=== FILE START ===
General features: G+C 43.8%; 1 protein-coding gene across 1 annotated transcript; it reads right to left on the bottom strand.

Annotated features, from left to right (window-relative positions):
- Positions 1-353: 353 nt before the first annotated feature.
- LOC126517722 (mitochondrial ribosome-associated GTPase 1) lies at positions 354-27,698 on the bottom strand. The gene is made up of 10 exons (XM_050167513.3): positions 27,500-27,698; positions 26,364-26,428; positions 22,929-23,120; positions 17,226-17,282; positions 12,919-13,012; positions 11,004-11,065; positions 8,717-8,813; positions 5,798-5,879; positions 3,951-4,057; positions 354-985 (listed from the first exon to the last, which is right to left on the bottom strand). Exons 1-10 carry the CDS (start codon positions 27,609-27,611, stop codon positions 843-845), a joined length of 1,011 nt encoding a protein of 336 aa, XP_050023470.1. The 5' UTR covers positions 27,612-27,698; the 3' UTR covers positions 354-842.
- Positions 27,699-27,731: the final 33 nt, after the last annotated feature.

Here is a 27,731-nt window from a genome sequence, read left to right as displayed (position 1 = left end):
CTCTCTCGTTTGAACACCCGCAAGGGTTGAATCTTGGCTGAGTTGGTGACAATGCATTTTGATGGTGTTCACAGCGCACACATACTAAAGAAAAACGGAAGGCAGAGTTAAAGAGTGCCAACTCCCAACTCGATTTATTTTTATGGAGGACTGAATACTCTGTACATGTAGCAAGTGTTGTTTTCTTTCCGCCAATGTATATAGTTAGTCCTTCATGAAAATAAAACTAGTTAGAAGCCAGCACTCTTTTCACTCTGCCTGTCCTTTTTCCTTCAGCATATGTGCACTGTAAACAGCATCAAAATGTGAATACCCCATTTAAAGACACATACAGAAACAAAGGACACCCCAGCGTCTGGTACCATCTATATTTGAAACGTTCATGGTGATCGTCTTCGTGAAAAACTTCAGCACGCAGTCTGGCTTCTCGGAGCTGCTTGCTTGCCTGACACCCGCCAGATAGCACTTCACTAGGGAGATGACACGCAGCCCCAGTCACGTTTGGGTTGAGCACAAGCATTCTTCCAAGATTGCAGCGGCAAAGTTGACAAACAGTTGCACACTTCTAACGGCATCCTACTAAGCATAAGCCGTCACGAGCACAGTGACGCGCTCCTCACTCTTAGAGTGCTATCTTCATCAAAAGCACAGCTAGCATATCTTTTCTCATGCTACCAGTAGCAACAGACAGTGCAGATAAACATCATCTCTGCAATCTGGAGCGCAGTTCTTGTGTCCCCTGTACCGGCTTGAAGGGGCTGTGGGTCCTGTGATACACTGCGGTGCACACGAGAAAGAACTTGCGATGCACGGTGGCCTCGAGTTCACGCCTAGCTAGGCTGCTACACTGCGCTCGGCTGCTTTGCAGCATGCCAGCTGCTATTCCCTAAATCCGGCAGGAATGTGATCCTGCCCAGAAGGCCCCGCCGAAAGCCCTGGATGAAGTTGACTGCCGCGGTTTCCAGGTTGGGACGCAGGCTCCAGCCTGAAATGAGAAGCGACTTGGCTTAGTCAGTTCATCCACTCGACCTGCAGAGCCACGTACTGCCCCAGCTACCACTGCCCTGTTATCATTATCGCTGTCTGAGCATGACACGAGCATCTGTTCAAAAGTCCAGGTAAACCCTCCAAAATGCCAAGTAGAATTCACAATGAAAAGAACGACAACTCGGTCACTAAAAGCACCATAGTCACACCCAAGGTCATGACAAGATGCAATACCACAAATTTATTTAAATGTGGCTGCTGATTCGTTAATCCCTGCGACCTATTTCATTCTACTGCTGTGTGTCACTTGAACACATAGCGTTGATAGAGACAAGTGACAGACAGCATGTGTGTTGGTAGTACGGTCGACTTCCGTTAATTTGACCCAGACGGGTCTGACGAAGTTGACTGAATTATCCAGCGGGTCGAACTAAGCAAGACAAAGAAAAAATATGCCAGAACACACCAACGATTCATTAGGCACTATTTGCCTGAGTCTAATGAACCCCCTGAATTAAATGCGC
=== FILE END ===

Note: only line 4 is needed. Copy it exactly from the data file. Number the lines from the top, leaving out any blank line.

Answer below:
- LOC126517722 (mitochondrial ribosome-associated GTPase 1) lies at positions 354-27,698 on the bottom strand. The gene is made up of 10 exons (XM_050167513.3): positions 27,500-27,698; positions 26,364-26,428; positions 22,929-23,120; positions 17,226-17,282; positions 12,919-13,012; positions 11,004-11,065; positions 8,717-8,813; positions 5,798-5,879; positions 3,951-4,057; positions 354-985 (listed from the first exon to the last, which is right to left on the bottom strand). Exons 1-10 carry the CDS (start codon positions 27,609-27,611, stop codon positions 843-845), a joined length of 1,011 nt encoding a protein of 336 aa, XP_050023470.1. The 5' UTR covers positions 27,612-27,698; the 3' UTR covers positions 354-842.